Gentlemen, don’t go picking up those clippers just yet! Movember is over but facial hair growth doesn’t have to stop there. We’ve now stepped into Decembeard territory, an opportunity to continue growing your beard to raise funds for bowel cancer.
Running for the fourth year in Australia, Decembeard “encourages men to grow a beard in the final month of the year to raise awareness and much needed funds for bowel cancer”.
Originating in the UK by Beating Bowel Cancer, Bowel Cancer Australia has brought the fundraiser down under. With their vision being to have an everlasting impact on health where no Australian dies from bowel cancer.
What is bowel cancer?
Bowel cancer, or colorectal cancer, is a form of cancer which affects any part of the large bowel (colon) or rectum. While most bowl cancers start as benign (non-threatening) growths, known as polyps, adentomatous polyps can become cancerous. If left untreated they can develop into a cancerous tumour and in advanced cases metastasise (spread) to other organs.
According to Bowel Cancer Australia, it’s the third leading cause of cancer deaths in men. More than 8,000 are diagnosed each year and 1 in 11 Australian men will develop bowel cancer in their lifetime.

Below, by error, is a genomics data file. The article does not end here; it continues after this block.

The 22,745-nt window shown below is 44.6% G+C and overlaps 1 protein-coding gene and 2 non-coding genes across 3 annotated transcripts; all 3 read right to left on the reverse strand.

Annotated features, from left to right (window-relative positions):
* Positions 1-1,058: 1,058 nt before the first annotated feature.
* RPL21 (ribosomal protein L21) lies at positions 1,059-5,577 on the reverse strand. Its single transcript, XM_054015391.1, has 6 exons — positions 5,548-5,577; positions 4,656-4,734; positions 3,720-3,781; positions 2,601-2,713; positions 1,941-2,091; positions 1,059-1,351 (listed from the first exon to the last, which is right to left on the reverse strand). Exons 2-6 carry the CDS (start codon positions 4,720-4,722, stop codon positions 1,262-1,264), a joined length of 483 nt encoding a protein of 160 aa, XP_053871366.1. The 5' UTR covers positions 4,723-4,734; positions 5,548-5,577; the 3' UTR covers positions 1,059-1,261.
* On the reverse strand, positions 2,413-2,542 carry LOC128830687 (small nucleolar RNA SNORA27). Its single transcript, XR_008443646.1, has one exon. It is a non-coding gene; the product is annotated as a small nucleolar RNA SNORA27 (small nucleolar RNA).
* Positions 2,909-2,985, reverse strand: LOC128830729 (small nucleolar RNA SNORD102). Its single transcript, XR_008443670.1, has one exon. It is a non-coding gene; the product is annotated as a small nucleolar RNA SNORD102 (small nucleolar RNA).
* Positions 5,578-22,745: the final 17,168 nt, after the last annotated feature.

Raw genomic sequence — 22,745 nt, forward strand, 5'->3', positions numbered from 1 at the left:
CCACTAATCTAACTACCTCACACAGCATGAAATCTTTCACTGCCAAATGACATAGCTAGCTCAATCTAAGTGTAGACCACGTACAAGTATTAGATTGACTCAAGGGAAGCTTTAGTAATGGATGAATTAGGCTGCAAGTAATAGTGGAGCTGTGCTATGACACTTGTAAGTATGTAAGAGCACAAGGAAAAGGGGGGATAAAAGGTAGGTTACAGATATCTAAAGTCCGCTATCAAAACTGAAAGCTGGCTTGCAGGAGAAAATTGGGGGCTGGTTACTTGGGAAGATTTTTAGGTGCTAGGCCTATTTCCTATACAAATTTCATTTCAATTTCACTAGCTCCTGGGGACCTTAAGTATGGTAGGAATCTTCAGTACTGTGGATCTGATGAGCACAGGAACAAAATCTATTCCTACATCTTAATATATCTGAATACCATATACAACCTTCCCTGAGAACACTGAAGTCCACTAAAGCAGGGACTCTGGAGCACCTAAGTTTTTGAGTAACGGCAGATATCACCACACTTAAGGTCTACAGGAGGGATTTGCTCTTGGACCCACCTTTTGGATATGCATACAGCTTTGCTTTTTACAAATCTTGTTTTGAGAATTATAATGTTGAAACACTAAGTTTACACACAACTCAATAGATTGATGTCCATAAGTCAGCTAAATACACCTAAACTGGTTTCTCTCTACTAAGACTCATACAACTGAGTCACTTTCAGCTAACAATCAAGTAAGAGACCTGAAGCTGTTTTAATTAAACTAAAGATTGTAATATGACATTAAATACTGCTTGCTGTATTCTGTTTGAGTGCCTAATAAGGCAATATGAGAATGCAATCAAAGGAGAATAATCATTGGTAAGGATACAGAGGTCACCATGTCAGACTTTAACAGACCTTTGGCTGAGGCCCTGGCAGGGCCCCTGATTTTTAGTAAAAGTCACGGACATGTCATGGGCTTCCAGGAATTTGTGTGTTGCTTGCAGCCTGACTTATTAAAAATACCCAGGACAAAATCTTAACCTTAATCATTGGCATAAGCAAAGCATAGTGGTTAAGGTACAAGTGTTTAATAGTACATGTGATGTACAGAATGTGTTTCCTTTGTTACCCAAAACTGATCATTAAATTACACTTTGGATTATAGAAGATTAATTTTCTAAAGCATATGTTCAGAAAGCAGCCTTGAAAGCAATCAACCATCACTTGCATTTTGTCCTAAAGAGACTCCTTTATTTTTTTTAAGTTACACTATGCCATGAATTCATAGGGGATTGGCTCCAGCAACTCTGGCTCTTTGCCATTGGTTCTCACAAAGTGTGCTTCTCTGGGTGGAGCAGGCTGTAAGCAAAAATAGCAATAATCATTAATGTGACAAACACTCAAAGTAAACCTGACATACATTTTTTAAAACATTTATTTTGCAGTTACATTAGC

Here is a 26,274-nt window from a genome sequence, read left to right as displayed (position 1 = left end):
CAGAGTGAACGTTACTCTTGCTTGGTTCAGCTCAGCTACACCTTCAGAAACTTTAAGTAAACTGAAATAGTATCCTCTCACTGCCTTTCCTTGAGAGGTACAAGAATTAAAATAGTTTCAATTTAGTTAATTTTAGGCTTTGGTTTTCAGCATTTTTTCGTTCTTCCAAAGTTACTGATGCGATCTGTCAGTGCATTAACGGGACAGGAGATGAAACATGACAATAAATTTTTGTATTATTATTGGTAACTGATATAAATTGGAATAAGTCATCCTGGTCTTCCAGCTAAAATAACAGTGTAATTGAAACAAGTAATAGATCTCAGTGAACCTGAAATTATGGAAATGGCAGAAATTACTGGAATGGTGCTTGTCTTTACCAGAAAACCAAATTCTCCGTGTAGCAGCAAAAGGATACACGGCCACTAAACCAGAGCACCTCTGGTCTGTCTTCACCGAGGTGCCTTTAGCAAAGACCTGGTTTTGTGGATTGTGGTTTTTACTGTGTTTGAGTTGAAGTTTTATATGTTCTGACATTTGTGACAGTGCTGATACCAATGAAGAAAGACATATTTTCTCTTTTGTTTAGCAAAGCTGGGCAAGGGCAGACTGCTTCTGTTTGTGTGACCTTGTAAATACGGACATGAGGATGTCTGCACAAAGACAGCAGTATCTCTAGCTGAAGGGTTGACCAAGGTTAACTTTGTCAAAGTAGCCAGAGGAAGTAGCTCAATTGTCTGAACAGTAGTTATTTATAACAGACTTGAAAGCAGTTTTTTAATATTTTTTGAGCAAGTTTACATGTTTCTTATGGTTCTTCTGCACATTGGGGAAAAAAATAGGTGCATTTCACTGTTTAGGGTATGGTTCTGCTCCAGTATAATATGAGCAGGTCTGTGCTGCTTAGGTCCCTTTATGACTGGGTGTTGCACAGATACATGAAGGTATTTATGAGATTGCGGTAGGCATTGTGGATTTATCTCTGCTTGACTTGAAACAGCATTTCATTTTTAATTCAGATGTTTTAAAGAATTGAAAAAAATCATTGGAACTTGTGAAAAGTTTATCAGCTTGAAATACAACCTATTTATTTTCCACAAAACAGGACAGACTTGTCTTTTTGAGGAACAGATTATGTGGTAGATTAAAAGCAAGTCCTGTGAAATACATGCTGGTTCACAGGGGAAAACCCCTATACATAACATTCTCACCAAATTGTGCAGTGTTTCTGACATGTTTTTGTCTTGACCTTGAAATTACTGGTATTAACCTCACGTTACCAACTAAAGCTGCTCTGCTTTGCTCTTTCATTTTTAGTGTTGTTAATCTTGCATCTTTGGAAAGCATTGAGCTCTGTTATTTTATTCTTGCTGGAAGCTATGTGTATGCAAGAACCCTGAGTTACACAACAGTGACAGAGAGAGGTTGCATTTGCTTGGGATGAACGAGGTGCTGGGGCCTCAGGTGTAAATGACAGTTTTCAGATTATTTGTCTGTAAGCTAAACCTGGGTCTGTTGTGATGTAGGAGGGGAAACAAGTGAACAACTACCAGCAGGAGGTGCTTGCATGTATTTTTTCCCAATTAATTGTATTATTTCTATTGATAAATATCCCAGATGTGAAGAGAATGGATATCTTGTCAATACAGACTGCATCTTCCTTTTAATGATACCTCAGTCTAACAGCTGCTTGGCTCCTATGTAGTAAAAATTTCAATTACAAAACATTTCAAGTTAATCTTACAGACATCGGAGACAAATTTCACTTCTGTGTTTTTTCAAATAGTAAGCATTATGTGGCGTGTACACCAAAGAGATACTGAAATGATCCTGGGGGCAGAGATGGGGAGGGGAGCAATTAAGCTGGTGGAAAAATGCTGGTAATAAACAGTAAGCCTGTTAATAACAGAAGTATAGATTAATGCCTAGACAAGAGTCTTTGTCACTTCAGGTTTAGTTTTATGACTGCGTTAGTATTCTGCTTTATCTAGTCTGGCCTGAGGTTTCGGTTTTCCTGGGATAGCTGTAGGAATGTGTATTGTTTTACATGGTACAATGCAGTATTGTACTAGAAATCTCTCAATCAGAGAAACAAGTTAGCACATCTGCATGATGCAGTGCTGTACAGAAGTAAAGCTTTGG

Who is at risk of bowel cancer?
While Decembeard is about raising funds and awareness for bowel cancer in men, it can affect both men and women. It is one of the top 5 causes of death among Australians 45 – 74 and the seventh leading cause of death in those aged 25 -44.
Sadly, Australia has the highest rate of bowel cancer in the world with 1 in 13 developing it in their lifetime. Risk factors include:
- Genetics, around 25% have a hereditary contribution and/or family history of bowel cancer.
- Age, risks greatly increase over for those over 50 years old.
- Lifestyle factors such as smoking, eating red meats, processed meats, alcohol and being over weight all contribute to risk.
- Other diseases, such as type 2 diabetes, inflammatory bowel disease, Crohn’s, ulcerative colitis, or other cancers like ovarian or digestive cancers.
Symptoms of bowel cancer
Routine screening is important as symptoms often do not appear in early stages of bowel cancer. Symptoms can also be overlooked or attributed to other conditions, such as haemorrhoids.
Any of the following occurring for more than two weeks can be symptoms of bowel cancer:
- Bleeding from the rectum
- Blood in the stool or toilet
- Change in stool habits, particularly severe changes including diarrhoea, constipation or feeling of incomplete emptying.
- Change in the appearance or shape of stool
- Lower abdominal pain
- Pain or a lump in the anus or rectum
Raising awareness and funds for bowel cancer prevention
This December there are a number of ways to get involved in raising awareness and funds.
- Grow a beard. Sign up online and create your own (or a team) Decembeard Australia webpage where you can invite everyone to donate online in support of your facial hair growth.
- Challenge your beard. If you already have a beard challenge it by decorating it or sculpting it into something amazing.
- Raise awareness through hosting an event or encouraging the males in your life to take part in growing a beard.